The former president of DFC Global Corporation, Don Gayhardt serves as chief executive officer and president of CURO Financial Technologies Corp. Through CURO, Don Gayhardt provides short-term financial services to unbanked and underbanked individuals. He is also a member of the Community Financial Services Association of America board. Through these positions, he helps individuals reclaim control over their financial situations and work toward their personal goals. Once individuals have created a strategic plan for managing debt and begun to save money, they typically search out investment opportunities to help their money grow. An investment option that many individuals in this situation choose is the mutual fund, which mitigates some of the risk of investing in a single stock.
A popular type of mutual fund remains the index fund. Last year, an estimated 20 percent of all money invested in American equity markets was placed in index funds. These mutual funds are tied to the performance of an index, such as the Dow Jones Industrial Average or the S&P 500. An index is simply a collection of stocks that are chosen according to a specific rubric. Importantly, the criteria for inclusion of a stock on a particular index can change over time. While a typical mutual fund has a portfolio manager that ultimately makes selections, an index fund uses the criteria of a particular index. In other words, the people behind the index have ultimate responsibility for the investment of the money.
Why Does It Make Sense to Invest in an Index Fund?
Investing in an index fund has a number of benefits, especially for people who have less money to invest. One of the biggest benefits is a lower expense ratio. Many mutual funds will not accept investments below an arbitrary threshold or may charge large investment management fees to do so. These fees cut seriously into the returns from the investment. An average expense ratio for a large-company stock mutual fund is over 1.1 percent, but index funds charge less than 0.5 percent on average, and some options are much less than that.
Another benefit of investing in an index fund comes from low turnover rates. Generally, index funds operate in a passive manner, which a great deal of research has shown to be an effective approach. Despite this, human-directed funds tend to have much higher turnover rates, which can limit the fund’s returns and also rack up a great deal of transactions costs that further lessen returns.
Index funds also come with the benefits of the larger category of mutual funds. Namely, individuals can diversify their investment to protect against loss without purchasing a number of different securities. Buying into an index funds means investing in the larger industry that the index represents, whether that is large companies, utilities, or something else entirely. This allows individuals to avoid the need to value businesses and instead leave the decisions to a proven algorithm.
What Do Investors Need to Look out For?
Of course, investing in an index fund is not without risk. Any investment involves some degree of exposure. One of the biggest concerns with index funds is that the past will not actually repeat itself. Historically, index funds have provided individuals who have less money to invest with a way to diversify and benefit from long-term holdings, but this may not always be the case. For many index funds, the algorithms that go into choosing stocks changes, and these shifts may not always be for the best.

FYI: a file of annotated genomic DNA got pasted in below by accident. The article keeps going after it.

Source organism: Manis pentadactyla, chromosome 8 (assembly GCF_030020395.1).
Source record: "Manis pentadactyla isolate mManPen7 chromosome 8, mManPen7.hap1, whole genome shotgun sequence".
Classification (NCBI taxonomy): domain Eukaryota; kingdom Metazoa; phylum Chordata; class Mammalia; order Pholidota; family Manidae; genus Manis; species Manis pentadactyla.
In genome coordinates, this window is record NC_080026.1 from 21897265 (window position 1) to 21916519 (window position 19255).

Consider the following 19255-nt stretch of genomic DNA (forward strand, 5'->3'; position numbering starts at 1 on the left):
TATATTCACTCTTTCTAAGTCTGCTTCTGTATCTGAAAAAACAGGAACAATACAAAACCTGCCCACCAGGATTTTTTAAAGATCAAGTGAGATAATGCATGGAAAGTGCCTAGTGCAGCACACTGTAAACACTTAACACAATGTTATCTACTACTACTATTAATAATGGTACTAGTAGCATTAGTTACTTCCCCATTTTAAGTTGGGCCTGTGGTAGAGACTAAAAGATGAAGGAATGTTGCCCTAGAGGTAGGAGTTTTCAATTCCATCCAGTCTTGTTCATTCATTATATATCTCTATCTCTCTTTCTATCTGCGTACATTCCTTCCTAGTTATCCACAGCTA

Another consideration is that the performance of an index fund is only as good as the performance of the index itself. Not all indexes are created equal, and some produce fairly mediocre returns. For this reason, investors still need to perform some due diligence before making a final decision. However, even funds that have historically performed well, such as the S&P 500, have no guarantee of continuing this record into the future.
Investors also need to keep in mind that indexes may not be representative of different industries. While some indexes are tied to a specific industry, many are not. The S&P 500’s current manifestation has actually received considerable criticism for including too many financial companies, which inhibits diversity and can lead to issues for investors if the financial industry takes a major hit. Because index funds are tied to the index itself, individual investors have no control over how their money is actually allocated. Again, investors simply need to look at the different indexes and figure out which ones they think provide the greatest potential for future gains.
As individual investors become more comfortable with the process and begin to have more money to invest, they should consider another drawback of index funds—namely, that it basically piggybacks off of what other buyers and sellers are doing in the market. In other words, investing in an index fund does not provide the same economic stimulus that buying a stock outright would. Index funds remain a great option for people who want a relatively safe investment, but investors who have more capitalistic goals will want to seek out different options.